FAA Administrator Takes Aim at GA Safety

FAA plan aims at gradual safety improvement: homebuilt safety targeted.

On Monday FAA Administrator Randy Babbitt announced a plan to reduce general aviation accidents substantially and incrementally over the next 10 years with a 10 percent improvement as the target. At Sun 'n Fun, the FAA will host the first of nearly 100 meetings across the country designed to let pilots and the FAA work together to come up with ways to improve the record. In announcing the plan, Babbitt made clear that the GA safety record was unacceptable. Last year there were 268 general aviation fatal accidents resulting in 457 deaths. Based on preliminary hours-flown data, the fatal accident rate is 1.14 accidents per hundred thousand hours flown, an increase in the accident rate over the three previous years. The plan calls for the improvements to be made largely through a result of programs aimed at identifying the nature of the risks. To home in on what those risks are, Babbitt announced a series of public meetings intended to let pilots share their safety concerns with the feds to create ways to effectively address those concerns. Babbitt expressed a desire, also, to move the FAA away from enforcement actions against pilots and more toward education and remediation.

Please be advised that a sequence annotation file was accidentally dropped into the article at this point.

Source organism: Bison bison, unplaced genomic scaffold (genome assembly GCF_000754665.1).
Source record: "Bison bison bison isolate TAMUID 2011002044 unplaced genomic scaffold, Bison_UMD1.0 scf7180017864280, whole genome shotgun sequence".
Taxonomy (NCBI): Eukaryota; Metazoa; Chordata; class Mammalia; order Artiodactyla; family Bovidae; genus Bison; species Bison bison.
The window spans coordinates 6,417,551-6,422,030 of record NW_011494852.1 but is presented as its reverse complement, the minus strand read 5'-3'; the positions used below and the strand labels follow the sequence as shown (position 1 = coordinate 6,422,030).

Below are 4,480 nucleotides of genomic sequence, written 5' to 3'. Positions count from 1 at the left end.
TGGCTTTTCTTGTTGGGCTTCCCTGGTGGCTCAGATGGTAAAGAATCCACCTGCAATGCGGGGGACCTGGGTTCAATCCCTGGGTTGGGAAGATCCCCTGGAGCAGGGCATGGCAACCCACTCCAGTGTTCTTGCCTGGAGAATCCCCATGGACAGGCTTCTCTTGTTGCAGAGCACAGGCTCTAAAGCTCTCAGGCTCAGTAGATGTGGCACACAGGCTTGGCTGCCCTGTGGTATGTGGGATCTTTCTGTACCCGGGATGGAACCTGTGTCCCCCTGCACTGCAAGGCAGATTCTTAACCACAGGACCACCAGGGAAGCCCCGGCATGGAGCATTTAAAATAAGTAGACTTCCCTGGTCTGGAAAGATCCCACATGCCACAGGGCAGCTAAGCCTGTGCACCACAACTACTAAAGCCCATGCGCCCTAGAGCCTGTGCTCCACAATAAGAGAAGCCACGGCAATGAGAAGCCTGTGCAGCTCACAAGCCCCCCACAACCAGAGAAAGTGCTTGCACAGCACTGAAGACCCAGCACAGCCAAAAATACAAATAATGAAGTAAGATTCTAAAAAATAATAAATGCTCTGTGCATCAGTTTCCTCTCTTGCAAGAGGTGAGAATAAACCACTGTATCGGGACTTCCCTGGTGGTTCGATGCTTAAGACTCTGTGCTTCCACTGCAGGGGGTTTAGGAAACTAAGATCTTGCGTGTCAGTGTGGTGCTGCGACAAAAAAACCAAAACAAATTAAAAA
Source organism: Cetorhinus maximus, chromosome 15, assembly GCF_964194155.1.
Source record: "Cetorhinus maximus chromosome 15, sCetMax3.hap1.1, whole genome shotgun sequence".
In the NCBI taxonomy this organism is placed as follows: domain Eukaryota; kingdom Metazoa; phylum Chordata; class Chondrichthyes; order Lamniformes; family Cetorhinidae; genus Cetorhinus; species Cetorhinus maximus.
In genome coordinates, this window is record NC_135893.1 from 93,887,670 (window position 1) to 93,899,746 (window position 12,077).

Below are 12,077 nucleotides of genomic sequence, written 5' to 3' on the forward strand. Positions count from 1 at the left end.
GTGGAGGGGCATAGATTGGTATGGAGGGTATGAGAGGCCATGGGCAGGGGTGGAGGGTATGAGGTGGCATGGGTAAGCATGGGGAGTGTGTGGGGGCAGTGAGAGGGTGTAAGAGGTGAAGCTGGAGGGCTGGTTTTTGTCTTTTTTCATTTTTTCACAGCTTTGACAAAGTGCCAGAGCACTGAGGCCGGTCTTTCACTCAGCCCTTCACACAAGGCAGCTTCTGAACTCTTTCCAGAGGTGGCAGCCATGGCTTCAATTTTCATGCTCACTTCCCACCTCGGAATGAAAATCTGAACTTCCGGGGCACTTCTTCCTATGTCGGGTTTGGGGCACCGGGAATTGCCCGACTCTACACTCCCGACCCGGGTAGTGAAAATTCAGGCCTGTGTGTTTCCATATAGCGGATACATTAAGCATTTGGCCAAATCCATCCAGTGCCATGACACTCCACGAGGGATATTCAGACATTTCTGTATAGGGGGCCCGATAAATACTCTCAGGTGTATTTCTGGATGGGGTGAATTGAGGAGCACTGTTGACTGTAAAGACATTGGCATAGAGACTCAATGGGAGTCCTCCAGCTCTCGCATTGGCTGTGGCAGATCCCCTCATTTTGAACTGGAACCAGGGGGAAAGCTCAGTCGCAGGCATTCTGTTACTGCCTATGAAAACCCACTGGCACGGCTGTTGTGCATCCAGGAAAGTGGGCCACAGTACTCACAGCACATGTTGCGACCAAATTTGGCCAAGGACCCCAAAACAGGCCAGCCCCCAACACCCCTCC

He also voiced strong concern for homebuilt safety, calling the high percentage of amateur-built accidents unacceptable. In 2010 homebuilts, which represent just 5 percent of the fleet, accounted for 22 percent of the fatal accidents. Babbitt, however, announced no formal plan for dealing with homebuilt safety.